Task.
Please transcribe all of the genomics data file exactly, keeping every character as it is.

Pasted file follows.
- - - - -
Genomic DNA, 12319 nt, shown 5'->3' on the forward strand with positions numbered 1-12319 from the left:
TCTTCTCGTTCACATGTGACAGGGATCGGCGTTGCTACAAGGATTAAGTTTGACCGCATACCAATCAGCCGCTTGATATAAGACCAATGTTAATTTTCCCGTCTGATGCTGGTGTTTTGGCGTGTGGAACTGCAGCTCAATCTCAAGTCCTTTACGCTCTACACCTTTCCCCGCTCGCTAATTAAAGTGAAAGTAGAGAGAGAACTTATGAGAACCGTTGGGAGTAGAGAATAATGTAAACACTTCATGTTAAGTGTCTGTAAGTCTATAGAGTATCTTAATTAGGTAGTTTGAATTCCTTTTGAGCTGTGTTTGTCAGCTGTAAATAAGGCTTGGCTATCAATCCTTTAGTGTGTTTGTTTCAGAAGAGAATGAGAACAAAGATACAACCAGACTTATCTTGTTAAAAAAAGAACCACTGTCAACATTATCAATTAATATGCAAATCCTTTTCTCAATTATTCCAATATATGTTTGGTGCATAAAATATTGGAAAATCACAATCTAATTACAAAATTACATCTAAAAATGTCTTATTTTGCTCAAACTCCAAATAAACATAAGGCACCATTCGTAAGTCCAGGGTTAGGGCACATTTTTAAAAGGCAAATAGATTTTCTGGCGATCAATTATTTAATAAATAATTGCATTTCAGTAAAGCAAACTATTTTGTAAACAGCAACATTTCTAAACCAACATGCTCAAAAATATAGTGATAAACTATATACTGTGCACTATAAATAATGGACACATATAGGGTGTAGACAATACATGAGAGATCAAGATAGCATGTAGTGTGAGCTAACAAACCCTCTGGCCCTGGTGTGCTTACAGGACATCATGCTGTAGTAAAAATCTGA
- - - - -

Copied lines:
Genomic DNA, 12319 nt, shown 5'->3' on the forward strand with positions numbered 1-12319 from the left:
TCTTCTCGTTCACATGTGACAGGGATCGGCGTTGCTACAAGGATTAAGTTTGACCGCATACCAATCAGCCGCTTGATATAAGACCAATGTTAATTTTCCCGTCTGATGCTGGTGTTTTGGCGTGTGGAACTGCAGCTCAATCTCAAGTCCTTTACGCTCTACACCTTTCCCCGCTCGCTAATTAAAGTGAAAGTAGAGAGAGAACTTATGAGAACCGTTGGGAGTAGAGAATAATGTAAACACTTCATGTTAAGTGTCTGTAAGTCTATAGAGTATCTTAATTAGGTAGTTTGAATTCCTTTTGAGCTGTGTTTGTCAGCTGTAAATAAGGCTTGGCTATCAATCCTTTAGTGTGTTTGTTTCAGAAGAGAATGAGAACAAAGATACAACCAGACTTATCTTGTTAAAAAAAGAACCACTGTCAACATTATCAATTAATATGCAAATCCTTTTCTCAATTATTCCAATATATGTTTGGTGCATAAAATATTGGAAAATCACAATCTAATTACAAAATTACATCTAAAAATGTCTTATTTTGCTCAAACTCCAAATAAACATAAGGCACCATTCGTAAGTCCAGGGTTAGGGCACATTTTTAAAAGGCAAATAGATTTTCTGGCGATCAATTATTTAATAAATAATTGCATTTCAGTAAAGCAAACTATTTTGTAAACAGCAACATTTCTAAACCAACATGCTCAAAAATATAGTGATAAACTATATACTGTGCACTATAAATAATGGACACATATAGGGTGTAGACAATACATGAGAGATCAAGATAGCATGTAGTGTGAGCTAACAAACCCTCTGGCCCTGGTGTGCTTACAGGACATCATGCTGTAGTAAAAATCTGA